Reuters (Representational Image)
Singapore's Senior Minister of State for Health, Amy Khor, announce in Parliament on Thursday that the minimum legal age for the sale of tobacco products will be raised from 18 to 21 years. The change will be phased in over the next few years. "We want to protect our young from the harms of tobacco, and lay the foundation for good health," she said.
According to Dr. Khor, 45 per cent of smokers become regular ones between the ages of 18 and 20 years in Singapore. Research shows that adolescent brains have a heightened sensitivity to the effects of nicotine. Dr. Khor cited a World Health Organization (WHO) report and said that people who do not start smoking before the age of 21 "are unlikely to ever begin".
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In between December 2015 and March 2016, the Health Promotion Board had conducted a public consultation on further tobacco control measures. Dr. Kho said the feedback from the consultation showed "considerable support" for raising the minimum legal age for smoking in Singapore.
The ministry also plans to propose legislative changes to Parliament within a year to raise the minimum legal age to sell tobacco products to minors from 18 to 21 years. Dr. Khor said that the step will be taken to de-normalise tobacco use and reduce the number of youths from picking up the habit. The change will be phased in over a few years.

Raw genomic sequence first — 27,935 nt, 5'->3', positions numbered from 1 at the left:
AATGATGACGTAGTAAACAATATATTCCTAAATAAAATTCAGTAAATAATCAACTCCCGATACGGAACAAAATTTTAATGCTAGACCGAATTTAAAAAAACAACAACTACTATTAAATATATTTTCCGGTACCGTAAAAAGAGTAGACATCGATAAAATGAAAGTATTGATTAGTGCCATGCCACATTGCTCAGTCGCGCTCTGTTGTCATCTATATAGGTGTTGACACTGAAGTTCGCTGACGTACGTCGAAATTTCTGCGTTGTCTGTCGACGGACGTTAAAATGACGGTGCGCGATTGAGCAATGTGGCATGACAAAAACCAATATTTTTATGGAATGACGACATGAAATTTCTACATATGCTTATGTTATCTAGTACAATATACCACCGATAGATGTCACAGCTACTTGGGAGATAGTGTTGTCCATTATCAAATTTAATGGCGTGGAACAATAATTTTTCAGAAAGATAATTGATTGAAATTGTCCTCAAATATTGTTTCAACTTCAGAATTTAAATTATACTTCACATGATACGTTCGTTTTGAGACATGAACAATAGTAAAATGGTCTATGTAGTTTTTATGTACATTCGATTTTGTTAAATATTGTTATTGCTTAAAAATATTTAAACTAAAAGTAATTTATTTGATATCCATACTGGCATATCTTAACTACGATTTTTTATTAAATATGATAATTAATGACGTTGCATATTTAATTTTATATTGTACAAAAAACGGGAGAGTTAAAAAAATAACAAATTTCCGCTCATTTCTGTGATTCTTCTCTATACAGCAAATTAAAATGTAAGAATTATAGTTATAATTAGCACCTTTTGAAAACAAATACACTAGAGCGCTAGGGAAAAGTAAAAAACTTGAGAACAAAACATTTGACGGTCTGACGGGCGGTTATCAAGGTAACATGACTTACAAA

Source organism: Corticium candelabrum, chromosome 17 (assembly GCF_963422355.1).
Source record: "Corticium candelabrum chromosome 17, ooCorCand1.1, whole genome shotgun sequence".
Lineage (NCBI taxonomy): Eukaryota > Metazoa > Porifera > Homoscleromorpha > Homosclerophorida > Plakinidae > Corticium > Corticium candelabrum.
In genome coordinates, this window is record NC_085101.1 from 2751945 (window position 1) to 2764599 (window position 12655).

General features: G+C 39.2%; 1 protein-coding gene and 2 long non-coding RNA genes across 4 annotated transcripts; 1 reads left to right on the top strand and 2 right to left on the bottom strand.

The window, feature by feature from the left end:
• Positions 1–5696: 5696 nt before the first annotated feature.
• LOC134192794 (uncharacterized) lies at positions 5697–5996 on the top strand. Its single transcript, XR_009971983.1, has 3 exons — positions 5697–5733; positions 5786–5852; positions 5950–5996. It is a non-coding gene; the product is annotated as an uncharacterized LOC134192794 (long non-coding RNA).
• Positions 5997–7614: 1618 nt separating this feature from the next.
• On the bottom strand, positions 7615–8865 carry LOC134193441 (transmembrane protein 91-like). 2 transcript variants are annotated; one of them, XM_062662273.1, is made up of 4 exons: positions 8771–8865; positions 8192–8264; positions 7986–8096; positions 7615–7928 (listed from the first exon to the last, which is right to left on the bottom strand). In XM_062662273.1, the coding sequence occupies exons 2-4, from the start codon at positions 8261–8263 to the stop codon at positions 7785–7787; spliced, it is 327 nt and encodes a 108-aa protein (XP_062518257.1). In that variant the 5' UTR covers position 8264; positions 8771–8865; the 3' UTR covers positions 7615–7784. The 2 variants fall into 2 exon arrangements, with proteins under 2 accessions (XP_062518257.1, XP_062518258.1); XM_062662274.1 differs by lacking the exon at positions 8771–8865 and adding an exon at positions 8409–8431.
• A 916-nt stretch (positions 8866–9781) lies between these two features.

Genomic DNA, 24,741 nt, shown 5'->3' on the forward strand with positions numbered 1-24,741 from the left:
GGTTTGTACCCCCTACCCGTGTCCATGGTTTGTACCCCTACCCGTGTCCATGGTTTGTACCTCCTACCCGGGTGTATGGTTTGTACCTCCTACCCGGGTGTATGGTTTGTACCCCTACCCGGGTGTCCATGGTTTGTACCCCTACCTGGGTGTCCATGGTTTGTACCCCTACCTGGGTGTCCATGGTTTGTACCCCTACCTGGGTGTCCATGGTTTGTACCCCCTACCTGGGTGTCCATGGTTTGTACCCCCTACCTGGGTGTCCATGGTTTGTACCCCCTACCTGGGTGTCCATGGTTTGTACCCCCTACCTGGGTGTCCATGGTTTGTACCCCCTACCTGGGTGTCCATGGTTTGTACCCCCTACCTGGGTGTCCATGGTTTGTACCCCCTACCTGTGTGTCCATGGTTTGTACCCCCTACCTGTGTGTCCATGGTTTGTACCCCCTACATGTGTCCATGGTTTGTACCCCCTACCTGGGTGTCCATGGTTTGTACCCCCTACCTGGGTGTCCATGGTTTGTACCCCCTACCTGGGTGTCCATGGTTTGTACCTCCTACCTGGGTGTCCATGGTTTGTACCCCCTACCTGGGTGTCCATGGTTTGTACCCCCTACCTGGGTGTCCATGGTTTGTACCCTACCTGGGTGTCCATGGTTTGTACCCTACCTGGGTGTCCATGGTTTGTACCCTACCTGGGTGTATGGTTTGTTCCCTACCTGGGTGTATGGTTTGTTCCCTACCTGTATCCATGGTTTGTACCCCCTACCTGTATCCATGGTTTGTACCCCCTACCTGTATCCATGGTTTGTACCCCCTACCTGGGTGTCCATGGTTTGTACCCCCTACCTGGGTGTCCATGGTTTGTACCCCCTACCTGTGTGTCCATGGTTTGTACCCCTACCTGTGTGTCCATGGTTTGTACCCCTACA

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The minister also provided an update on standardising tobacco packaging. She said the ministry has closely studied the experience and success rate of Australia, France, the United Kingdom and a few other countries that had already implemented this.
"(We) see significant value in moving in this direction, so as to reduce the appeal of tobacco products, particularly to youths, and raise the visibility and effectiveness of health warnings," she said.
Dr. Khor further added: "We will conduct a further public consultation on standardised packaging this year to seek additional and more detailed views on possible standardised packaging measures."